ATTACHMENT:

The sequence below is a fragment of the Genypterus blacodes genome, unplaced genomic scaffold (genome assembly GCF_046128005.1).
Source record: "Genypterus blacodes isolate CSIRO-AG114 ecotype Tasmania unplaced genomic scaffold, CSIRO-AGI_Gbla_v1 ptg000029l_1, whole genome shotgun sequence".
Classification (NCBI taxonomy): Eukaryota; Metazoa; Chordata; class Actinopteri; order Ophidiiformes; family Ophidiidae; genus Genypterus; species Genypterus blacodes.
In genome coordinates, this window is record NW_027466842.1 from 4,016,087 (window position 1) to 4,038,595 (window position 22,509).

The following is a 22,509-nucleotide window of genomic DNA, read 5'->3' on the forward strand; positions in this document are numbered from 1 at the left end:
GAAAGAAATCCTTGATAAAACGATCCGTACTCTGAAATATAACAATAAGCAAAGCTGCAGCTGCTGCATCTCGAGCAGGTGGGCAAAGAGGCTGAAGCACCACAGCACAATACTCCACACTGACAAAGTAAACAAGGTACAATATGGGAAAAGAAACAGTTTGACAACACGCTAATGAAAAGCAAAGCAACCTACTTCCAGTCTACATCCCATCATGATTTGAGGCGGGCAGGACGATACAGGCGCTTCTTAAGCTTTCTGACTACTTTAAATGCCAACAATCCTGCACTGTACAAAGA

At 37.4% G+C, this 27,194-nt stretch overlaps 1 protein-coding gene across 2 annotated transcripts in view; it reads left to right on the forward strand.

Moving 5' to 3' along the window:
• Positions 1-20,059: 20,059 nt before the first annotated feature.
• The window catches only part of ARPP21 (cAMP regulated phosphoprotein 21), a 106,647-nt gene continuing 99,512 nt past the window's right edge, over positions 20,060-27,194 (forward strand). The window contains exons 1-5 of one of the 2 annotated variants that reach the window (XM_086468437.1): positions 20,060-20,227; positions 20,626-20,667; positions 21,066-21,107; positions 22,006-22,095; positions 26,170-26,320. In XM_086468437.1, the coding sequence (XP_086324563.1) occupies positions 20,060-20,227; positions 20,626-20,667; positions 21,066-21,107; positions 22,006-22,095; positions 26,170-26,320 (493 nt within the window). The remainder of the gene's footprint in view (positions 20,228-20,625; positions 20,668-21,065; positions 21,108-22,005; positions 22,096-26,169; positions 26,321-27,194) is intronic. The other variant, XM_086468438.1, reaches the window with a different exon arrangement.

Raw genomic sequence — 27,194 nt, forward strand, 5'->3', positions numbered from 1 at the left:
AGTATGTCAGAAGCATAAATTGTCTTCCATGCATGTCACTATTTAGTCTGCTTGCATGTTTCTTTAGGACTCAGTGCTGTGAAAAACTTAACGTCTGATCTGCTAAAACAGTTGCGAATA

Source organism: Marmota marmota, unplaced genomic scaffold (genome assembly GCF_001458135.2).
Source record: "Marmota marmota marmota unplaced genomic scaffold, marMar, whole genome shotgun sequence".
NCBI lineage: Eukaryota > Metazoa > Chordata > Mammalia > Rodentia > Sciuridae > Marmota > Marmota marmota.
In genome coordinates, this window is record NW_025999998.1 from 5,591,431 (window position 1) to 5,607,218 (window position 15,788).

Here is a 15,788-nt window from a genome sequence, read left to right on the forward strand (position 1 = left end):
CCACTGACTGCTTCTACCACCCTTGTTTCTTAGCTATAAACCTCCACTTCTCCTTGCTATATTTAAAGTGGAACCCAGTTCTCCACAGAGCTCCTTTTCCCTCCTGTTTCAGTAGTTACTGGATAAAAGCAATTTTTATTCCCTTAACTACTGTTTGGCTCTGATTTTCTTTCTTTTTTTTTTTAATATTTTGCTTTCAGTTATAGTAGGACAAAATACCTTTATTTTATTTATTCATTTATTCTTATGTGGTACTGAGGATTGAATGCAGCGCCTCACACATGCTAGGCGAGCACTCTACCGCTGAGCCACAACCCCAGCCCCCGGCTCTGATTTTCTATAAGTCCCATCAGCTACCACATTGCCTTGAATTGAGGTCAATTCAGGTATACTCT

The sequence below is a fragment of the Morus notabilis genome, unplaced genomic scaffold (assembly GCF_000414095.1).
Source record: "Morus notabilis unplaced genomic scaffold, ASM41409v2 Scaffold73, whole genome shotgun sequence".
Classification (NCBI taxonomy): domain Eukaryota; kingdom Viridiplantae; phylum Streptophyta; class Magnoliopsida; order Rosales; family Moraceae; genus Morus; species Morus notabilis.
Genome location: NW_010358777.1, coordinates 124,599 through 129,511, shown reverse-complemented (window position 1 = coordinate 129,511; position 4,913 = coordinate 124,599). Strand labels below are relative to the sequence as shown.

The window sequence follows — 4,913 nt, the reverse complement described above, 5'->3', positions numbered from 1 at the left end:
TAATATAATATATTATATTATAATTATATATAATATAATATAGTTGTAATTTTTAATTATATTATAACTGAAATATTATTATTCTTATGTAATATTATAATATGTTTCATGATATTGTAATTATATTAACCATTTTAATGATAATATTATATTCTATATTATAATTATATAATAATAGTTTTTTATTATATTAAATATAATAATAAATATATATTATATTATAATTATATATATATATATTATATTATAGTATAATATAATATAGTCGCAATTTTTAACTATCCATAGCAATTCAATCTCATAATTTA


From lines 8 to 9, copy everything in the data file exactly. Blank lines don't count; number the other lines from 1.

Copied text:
Moving 5' to 3' along the window:
• Positions 1-20,059: 20,059 nt before the first annotated feature.